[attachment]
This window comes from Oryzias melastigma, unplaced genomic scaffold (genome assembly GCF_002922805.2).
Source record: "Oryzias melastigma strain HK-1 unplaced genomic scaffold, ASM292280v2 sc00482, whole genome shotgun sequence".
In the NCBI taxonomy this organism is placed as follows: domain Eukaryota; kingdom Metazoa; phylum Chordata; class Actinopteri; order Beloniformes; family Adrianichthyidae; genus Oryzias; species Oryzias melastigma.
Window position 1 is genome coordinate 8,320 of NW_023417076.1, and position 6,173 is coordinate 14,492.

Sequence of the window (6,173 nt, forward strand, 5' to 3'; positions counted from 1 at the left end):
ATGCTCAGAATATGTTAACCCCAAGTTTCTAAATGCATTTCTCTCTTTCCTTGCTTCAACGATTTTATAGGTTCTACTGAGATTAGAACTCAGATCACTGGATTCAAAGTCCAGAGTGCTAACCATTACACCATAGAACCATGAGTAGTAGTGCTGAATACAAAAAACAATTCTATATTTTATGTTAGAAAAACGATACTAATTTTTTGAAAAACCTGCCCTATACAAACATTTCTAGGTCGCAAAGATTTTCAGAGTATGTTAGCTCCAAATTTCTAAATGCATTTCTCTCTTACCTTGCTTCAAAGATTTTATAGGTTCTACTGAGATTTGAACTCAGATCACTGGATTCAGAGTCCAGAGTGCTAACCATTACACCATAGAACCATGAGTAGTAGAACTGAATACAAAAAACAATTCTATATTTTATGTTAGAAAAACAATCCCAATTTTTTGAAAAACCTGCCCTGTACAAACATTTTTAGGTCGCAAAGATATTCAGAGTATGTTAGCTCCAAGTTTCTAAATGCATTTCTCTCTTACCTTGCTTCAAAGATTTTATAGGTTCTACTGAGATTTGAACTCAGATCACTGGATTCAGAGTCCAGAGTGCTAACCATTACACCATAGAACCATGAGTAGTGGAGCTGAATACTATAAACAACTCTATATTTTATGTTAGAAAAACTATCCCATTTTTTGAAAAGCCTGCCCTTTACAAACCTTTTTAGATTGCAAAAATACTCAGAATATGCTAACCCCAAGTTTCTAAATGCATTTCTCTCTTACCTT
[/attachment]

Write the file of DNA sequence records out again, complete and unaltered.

This window comes from Oryzias melastigma, unplaced genomic scaffold (genome assembly GCF_002922805.2).
Source record: "Oryzias melastigma strain HK-1 unplaced genomic scaffold, ASM292280v2 sc00482, whole genome shotgun sequence".
In the NCBI taxonomy this organism is placed as follows: domain Eukaryota; kingdom Metazoa; phylum Chordata; class Actinopteri; order Beloniformes; family Adrianichthyidae; genus Oryzias; species Oryzias melastigma.
Window position 1 is genome coordinate 8,320 of NW_023417076.1, and position 6,173 is coordinate 14,492.

Sequence of the window (6,173 nt, forward strand, 5' to 3'; positions counted from 1 at the left end):
ATGCTCAGAATATGTTAACCCCAAGTTTCTAAATGCATTTCTCTCTTTCCTTGCTTCAACGATTTTATAGGTTCTACTGAGATTAGAACTCAGATCACTGGATTCAAAGTCCAGAGTGCTAACCATTACACCATAGAACCATGAGTAGTAGTGCTGAATACAAAAAACAATTCTATATTTTATGTTAGAAAAACGATACTAATTTTTTGAAAAACCTGCCCTATACAAACATTTCTAGGTCGCAAAGATTTTCAGAGTATGTTAGCTCCAAATTTCTAAATGCATTTCTCTCTTACCTTGCTTCAAAGATTTTATAGGTTCTACTGAGATTTGAACTCAGATCACTGGATTCAGAGTCCAGAGTGCTAACCATTACACCATAGAACCATGAGTAGTAGAACTGAATACAAAAAACAATTCTATATTTTATGTTAGAAAAACAATCCCAATTTTTTGAAAAACCTGCCCTGTACAAACATTTTTAGGTCGCAAAGATATTCAGAGTATGTTAGCTCCAAGTTTCTAAATGCATTTCTCTCTTACCTTGCTTCAAAGATTTTATAGGTTCTACTGAGATTTGAACTCAGATCACTGGATTCAGAGTCCAGAGTGCTAACCATTACACCATAGAACCATGAGTAGTGGAGCTGAATACTATAAACAACTCTATATTTTATGTTAGAAAAACTATCCCATTTTTTGAAAAGCCTGCCCTTTACAAACCTTTTTAGATTGCAAAAATACTCAGAATATGCTAACCCCAAGTTTCTAAATGCATTTCTCTCTTACCTT